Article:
Filament Magazine – “the thinking woman’s crumpet” – has launched its debut issue. A 72 page quarterly, it contains erotica aimed at the female gaze. Some might consider it a brave time to launch a new print magazine given the current economics; can it succeed?

(Disclosure: The editor – Suraya Singh – and I are former flatmates and I am part of a small feature (fully clothed, I might add) in the first issue)

The aim behind the magazine is to right a few perceived imbalances in the way men and women are represented in the media. Both male and female orientated magazines focus on the female appearance – women are told how to improve their looks; men are invited to admire them. In addition to displaying images of men in various scenarios and states of undress, Filament also contains intelligent and well-thought out articles that seek to inform and inspire.

Filament has done well with media coverage in the build up to its launch. Links and images to the press can be found on the Filament LiveJournal page, but to give a few examples:

  • The Independent has a nice article on it
  • It was featured on Radio 1’s Newsbeat
  • Small snippets in both the Evening Standard and London Paper
  • A negative article in the Daily Mail (163 comments and counting) – which can only help.

It was also featured on The Wright Stuff, where one contributor said Suraya “should be shot” for her research. Apparently (I haven’t seen the show), voxpops of women asked about the magazine were largely negative.

This is highly disingenuous. The market for female-orientated erotica is a niche one, and the aesthetic of the magazine (such as the gothic-esque typeface and a cover picture with religious undertones) only reinforces that the title won’t be troubling OK! for sales anytime soon. The average woman on the street is not the target market.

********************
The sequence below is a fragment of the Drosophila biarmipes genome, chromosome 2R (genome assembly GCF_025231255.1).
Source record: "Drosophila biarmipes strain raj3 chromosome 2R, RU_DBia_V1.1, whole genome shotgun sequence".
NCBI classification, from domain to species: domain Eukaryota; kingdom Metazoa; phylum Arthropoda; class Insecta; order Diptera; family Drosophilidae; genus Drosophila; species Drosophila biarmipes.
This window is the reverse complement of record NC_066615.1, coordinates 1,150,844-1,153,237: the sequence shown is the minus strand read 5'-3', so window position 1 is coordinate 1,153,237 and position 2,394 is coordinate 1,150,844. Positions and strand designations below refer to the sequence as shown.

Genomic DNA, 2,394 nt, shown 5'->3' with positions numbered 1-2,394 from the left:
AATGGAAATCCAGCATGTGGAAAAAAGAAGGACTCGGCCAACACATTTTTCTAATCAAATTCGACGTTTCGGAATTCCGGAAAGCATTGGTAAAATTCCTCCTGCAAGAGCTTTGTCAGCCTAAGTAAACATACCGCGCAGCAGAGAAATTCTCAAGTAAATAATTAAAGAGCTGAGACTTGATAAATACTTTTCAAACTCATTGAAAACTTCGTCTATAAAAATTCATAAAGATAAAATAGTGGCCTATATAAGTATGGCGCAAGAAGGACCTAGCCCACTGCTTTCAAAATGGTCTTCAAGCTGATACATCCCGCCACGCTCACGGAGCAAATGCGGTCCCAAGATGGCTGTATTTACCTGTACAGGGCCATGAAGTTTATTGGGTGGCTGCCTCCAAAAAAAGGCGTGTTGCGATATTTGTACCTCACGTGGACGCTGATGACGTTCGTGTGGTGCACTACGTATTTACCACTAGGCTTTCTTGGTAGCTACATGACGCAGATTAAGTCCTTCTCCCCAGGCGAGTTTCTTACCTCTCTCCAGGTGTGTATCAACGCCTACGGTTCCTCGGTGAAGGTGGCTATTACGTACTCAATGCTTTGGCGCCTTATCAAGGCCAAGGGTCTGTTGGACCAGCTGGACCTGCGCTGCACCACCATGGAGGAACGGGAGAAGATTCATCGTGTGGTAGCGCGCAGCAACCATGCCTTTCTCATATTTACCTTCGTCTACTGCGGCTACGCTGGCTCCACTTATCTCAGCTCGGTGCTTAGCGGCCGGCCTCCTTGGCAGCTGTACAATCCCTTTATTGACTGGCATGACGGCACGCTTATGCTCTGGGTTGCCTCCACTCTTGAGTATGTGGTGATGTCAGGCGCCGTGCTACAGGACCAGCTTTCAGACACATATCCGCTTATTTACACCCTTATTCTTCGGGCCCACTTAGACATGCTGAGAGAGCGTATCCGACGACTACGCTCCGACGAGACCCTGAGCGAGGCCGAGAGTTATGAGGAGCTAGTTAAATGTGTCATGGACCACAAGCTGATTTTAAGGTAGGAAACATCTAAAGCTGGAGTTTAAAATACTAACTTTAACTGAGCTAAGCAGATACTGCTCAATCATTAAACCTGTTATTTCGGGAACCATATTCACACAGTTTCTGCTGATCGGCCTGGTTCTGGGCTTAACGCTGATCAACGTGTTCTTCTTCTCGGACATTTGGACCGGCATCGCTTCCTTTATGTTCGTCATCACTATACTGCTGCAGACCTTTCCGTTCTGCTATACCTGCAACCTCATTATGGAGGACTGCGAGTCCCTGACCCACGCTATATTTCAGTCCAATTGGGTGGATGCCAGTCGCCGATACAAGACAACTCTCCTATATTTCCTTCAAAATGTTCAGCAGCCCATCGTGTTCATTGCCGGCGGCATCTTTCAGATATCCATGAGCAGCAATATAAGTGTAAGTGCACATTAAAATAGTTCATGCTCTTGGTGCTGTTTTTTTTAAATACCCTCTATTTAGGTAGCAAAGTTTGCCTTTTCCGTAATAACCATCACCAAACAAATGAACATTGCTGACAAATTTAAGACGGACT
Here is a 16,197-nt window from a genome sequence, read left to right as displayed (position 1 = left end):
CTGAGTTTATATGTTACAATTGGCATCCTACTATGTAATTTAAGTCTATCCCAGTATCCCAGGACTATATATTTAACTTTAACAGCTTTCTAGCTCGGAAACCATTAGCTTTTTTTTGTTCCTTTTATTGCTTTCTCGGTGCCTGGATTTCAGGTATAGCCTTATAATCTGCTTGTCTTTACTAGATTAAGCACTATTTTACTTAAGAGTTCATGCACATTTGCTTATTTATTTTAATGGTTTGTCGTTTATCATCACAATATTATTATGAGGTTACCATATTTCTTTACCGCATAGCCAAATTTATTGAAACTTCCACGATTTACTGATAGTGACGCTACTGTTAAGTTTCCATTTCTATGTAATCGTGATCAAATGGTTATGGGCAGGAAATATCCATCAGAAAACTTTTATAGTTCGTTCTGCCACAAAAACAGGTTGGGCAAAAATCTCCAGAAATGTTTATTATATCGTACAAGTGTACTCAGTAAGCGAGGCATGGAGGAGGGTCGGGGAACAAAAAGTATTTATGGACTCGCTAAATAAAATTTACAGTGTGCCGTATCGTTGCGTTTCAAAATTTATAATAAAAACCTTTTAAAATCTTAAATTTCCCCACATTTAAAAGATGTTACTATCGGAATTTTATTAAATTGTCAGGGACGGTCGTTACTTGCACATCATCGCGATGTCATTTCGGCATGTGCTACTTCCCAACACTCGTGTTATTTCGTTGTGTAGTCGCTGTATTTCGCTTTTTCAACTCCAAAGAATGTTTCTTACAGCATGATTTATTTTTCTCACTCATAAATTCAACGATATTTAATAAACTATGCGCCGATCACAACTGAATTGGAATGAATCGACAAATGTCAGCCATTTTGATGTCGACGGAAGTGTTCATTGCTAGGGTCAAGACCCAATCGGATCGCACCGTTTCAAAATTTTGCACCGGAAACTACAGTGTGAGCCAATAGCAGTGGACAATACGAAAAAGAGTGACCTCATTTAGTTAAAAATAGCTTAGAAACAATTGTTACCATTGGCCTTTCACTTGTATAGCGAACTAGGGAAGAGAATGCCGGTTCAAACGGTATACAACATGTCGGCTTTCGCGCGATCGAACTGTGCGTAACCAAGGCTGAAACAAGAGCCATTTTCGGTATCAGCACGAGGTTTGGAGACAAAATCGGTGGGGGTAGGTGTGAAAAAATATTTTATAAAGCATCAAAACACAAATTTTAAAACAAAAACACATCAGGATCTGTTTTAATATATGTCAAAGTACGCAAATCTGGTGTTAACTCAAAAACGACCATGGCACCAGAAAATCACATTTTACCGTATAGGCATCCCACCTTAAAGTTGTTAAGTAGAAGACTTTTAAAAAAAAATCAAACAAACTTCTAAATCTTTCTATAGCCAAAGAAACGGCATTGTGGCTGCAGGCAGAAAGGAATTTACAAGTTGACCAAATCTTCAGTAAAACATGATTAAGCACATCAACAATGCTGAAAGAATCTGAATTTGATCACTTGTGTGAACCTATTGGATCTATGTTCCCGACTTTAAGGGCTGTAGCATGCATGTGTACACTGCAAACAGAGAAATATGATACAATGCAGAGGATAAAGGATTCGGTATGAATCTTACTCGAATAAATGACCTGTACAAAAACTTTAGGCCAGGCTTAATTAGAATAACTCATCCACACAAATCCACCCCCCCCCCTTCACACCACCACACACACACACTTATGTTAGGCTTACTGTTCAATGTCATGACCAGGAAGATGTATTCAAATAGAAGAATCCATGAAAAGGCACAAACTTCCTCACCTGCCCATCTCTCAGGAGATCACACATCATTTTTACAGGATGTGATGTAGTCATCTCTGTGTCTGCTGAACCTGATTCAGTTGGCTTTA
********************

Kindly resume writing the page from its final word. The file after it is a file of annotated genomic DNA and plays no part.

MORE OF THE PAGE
But what of the research? Outside of plenty of desk research, one of the main avenues of primary research to gather public opinion was through this LiveJournal community. This is a self-selecting group of people within a website declining in popularity, but does this matter? Filament’s primary aim should be identifying those that could be interested in such a title, and then understanding their desires and dislikes in detail. The community, to a degree, does this. Only when these have been catered for, the target audience can be expanded with more diverse content and communications.

Can Filament succeed? It will undoubtedly be tough. The magazine is available for £7 through subscription only, and so it will never be able to attract the casual reader. A lot of work needs to go into raising the profile among the target market and then convincing them to not only purchase the magazine but also to then promote it among their peers. As nice as mainstream media coverage is (in some ways it “legitimises” the title as a serious venture), it is the specialist blogs, fanzines and titles where the bulk of the effort should be concentrated, and where success or failure will ultimately be determined. Though as Alan Sugar might say, you only need to ensure your costs are lower than your revenue in order to succeed.